IEA to hold emergency meeting to tackle soaring oil prices
The International Energy Agency will hold an emergency meeting on Friday among consuming nations to discuss a new release of strategic reserves alongside a plan by the United States to pump massive supplies starting in May to cool soaring oil prices.
Major consumers are seeking ways to ease the impact of global oil prices, which have soared more than 30% this year, on their economies after top producers group OPEC+ stuck to plans to add a modest 432,000 barrels per day of supply in May.
Western sanctions on Russia after their invasion of Ukraine are expected to see a loss of about 3 million barrels per day (bpd) of Russian oil in April, according to the IEA. Moscow calls its activity in Ukraine a “special operation” to disarm its western neighbour.
To fill the shortfall, President Joe Biden on Thursday authorized the largest release ever from the U.S. Strategic Petroleum Reserves, a release of 1 million bpd of crude for six months starting in May.
The U.S. announcement comes a day before IEA member countries are set to meet at 1200 GMT on Friday to discuss a further emergency oil release that would follow their March 1 agreement to release about 60 million barrels.
Several members in the Asia Pacific have said they would support the IEA’s initiatives.
Japan will act appropriately on oil reserves release while closely watching global developments, the industry minister said on Friday.
“It is not clear whether the release will be done by the U.S. alone or the United States will make a proposal at the IEA meeting,” Japanese industry minister Koichi Hagiuda told a news conference.
“In any case, we would like to act appropriately while keeping an eye on the international situation,” he said.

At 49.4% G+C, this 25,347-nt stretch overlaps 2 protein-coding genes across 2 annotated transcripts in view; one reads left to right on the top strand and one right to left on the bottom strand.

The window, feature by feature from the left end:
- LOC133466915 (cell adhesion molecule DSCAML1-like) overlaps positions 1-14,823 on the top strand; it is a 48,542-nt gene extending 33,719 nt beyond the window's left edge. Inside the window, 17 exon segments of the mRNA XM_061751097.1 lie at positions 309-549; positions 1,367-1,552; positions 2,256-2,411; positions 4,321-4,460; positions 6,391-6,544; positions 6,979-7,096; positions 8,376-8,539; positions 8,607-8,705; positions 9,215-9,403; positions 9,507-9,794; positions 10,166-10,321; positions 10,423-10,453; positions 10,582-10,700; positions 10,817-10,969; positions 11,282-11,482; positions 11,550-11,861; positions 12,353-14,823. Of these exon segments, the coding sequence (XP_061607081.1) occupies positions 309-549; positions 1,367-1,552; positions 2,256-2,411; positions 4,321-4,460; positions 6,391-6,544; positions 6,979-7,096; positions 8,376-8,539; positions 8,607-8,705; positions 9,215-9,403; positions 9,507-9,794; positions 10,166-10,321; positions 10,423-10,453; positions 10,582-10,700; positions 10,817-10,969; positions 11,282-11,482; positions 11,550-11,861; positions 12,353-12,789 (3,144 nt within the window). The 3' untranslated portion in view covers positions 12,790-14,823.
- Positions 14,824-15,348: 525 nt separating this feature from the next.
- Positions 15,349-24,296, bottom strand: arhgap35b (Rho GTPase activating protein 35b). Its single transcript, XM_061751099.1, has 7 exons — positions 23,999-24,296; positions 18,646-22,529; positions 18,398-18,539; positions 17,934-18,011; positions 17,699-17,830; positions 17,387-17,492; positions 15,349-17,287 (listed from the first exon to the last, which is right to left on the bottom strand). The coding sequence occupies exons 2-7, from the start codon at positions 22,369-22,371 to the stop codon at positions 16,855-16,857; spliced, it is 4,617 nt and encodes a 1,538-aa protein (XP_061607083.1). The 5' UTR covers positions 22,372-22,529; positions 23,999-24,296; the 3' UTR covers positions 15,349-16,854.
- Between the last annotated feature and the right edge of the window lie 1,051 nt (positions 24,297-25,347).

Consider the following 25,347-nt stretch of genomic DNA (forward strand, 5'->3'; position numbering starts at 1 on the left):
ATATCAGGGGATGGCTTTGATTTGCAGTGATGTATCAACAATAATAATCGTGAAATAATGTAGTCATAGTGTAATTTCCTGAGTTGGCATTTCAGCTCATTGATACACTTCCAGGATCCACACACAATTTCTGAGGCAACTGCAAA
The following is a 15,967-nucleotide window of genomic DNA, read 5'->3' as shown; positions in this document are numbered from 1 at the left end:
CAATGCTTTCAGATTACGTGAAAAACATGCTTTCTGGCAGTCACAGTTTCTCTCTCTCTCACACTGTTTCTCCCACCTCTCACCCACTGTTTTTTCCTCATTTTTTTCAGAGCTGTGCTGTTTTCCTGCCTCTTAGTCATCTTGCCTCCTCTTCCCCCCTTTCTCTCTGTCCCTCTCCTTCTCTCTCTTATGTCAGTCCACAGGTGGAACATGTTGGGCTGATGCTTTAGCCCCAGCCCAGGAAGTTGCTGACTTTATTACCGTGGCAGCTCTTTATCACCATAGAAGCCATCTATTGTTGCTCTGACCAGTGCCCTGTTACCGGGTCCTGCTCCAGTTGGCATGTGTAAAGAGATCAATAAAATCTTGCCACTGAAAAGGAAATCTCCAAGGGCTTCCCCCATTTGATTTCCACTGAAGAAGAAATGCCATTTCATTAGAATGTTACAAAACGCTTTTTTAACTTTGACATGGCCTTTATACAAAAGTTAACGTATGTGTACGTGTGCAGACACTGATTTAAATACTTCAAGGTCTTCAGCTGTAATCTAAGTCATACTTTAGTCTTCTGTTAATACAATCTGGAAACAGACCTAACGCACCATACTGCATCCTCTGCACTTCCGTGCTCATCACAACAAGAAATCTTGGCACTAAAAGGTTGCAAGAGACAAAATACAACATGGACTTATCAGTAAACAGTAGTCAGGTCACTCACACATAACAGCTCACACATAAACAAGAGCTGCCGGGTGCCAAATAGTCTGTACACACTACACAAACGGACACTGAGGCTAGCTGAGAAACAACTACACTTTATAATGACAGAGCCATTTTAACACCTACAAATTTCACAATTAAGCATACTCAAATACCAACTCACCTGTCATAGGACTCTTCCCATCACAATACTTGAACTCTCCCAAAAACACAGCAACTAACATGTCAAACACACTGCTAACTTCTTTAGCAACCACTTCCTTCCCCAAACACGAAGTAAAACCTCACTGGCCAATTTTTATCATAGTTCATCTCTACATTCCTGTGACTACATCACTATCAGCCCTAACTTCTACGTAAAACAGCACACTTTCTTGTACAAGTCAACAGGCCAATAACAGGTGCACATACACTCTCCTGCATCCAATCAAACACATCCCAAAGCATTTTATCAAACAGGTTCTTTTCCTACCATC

South Korea’s Ministry of Trade, Industry and Energy said in a statement last week that it plans to support additional international cooperation in oil and gas and has already committed to releasing 4.42 million barrels in the March 1 agreement.
New Zealand has reserves available for release if called upon, a spokesperson for Energy Minister Megan Woods said in an email.
New Zealand has already released 369,000 barrels of oil as part of the IEA collective release agreed on March 1, she added.
Australia has committed to release the full 1.7 million barrels it holds in its emergency stockpile in the U.S. strategic reserves in the March agreement.
India, an associate IEA member, is committed to supporting initiatives for reserve releases, for mitigating market volatility and calming the rise in crude oil prices, junior finance minister Pankaj Chaudhury told lawmakers this week.
Reporting by Yuka Obayashi in Tokyo, Joyce Lee in Seoul, Sonali Paul in Melbourne, Lucy Craymer in Wellington and Nidhi Verma in New Delhi; Writing by Florence Tan; Editing by Muralikumar Anantharaman and Gerry Doyle
The views and opinions expressed in this article are those of the author and do not necessarily reflect the views of The Kootneeti Team